What is Fecal Microbiota Transplant?
Our body is composed by 10% of our own cells and 90% of cells from bacteria, viruses and fungus that live in and on our body. Without these symbiotic organisms, we would be sick and unable to perform most of our basic functions. Most of these bacteria live in our gastrointestinal (GI) tract, mainly in the terminal portion of the gut: the colon.
Fecal transplant involves processing and ultra-filtering stool from a healthy person, and transferring this concentration of pure bacteria into a person suffering from conditions caused by deranged microbial compositions in great need of the necessary “good” bacteria. The bacteria from the healthy donor then begins to displace and replace the previous population in the patient’s colon, bringing balance to the universe that lives there.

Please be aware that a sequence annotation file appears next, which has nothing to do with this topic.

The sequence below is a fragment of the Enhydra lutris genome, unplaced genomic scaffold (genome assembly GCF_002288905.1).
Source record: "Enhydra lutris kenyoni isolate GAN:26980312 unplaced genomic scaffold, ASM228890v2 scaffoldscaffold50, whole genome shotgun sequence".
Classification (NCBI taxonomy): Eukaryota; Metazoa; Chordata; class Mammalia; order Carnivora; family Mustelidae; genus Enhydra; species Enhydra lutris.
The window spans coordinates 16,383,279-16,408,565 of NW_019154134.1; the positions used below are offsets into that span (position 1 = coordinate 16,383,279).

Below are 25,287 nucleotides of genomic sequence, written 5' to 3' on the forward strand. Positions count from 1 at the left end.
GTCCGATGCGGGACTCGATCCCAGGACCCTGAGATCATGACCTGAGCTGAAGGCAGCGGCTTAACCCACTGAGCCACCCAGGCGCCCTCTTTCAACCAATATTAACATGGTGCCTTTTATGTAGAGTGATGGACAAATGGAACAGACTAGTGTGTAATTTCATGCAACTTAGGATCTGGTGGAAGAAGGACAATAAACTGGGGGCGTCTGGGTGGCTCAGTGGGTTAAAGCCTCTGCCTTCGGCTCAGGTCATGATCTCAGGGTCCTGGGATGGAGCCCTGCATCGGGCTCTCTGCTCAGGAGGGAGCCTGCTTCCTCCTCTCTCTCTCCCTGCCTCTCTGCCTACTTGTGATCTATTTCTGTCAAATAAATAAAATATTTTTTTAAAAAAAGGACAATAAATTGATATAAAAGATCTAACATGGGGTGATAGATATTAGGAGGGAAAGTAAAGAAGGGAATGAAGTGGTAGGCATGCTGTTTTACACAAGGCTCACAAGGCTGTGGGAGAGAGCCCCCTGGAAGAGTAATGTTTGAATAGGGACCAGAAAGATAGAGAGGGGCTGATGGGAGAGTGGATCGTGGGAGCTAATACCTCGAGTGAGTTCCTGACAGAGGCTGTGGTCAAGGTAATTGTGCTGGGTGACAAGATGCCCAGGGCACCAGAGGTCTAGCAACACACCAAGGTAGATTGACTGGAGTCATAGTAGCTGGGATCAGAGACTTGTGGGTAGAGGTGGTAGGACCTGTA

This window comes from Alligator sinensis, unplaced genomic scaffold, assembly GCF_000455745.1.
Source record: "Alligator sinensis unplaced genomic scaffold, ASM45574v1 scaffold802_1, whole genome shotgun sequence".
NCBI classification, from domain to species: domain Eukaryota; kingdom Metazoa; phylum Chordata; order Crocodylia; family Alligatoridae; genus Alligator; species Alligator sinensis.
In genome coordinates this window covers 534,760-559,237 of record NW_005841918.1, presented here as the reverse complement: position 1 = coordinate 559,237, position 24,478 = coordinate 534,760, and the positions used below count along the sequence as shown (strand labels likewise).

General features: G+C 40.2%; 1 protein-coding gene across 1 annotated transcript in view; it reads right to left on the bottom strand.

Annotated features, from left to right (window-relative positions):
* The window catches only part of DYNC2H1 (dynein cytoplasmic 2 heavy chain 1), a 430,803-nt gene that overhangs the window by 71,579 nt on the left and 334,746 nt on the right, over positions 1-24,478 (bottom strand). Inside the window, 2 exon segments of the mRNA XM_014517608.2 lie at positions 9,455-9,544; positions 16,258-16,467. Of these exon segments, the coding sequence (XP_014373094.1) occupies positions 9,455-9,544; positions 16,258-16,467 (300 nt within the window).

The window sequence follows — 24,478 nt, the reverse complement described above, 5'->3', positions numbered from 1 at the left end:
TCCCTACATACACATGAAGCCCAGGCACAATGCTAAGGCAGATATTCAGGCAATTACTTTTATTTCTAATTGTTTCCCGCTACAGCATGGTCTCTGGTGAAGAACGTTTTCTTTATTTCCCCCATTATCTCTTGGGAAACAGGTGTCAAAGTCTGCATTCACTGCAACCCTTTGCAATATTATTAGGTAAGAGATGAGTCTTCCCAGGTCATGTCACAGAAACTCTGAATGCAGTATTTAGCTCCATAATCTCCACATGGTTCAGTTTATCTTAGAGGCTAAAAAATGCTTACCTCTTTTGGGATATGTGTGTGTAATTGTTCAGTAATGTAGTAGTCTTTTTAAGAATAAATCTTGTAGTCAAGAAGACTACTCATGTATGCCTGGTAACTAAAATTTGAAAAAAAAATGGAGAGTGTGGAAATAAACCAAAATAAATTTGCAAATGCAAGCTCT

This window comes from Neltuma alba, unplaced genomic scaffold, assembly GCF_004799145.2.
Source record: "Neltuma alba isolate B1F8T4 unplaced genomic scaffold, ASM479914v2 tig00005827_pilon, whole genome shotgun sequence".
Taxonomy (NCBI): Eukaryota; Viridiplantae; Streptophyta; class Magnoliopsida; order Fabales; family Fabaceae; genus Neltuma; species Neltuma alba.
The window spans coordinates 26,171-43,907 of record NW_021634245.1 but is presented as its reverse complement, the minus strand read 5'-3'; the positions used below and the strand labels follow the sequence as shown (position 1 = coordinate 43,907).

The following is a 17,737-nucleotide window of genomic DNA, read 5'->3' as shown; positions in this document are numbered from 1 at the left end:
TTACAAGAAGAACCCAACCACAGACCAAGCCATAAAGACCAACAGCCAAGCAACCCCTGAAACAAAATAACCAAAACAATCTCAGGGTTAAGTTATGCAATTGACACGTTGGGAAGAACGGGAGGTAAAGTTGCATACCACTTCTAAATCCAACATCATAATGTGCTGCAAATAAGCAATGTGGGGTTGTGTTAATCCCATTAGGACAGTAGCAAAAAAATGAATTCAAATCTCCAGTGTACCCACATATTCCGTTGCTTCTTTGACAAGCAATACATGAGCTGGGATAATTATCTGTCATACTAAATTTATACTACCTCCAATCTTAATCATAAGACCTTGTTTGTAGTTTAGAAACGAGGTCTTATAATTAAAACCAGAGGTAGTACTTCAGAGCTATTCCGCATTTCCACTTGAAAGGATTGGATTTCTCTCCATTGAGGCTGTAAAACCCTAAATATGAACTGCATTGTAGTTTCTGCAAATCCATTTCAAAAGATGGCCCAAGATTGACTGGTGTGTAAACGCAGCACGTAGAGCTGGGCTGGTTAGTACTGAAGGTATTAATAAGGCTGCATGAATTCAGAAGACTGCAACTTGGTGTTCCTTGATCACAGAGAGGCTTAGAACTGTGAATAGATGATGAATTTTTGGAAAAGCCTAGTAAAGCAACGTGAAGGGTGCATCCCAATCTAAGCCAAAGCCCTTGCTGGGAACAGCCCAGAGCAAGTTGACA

What causes microbiome imbalance?
Our GI tract contains thousands of different bacteria and other microorganisms which are essential to our health. Antibiotics, poor diet, radiation, chemotherapy, and other environmental toxins can disrupt the microbiome balance and allow various diseases to flourish.
What conditions are treated with FMT?
The conditions below are the primary ailments for which patients seek treatment with FMT. Additionally, there are many more that are being researched by the world’s most prestigious medical organizations. Research is constantly uncovering new areas where a balanced microbiome plays an important role in our health.
Our main objective is to treat diseases with a strong inflammatory component in the digestive system, but often IBD cases come hand-in-hand with other diseases such as gluten sensitivity, uveitis, rheumatoid arthritis, spondylitis, food intolerance, multiple sclerosis, autism, and many more.
We also work with a group of consultants in areas such as pediatrics, ophthalmology, ORL, surgery, infectious disease, and neurology who actively intervene whenever they are needed.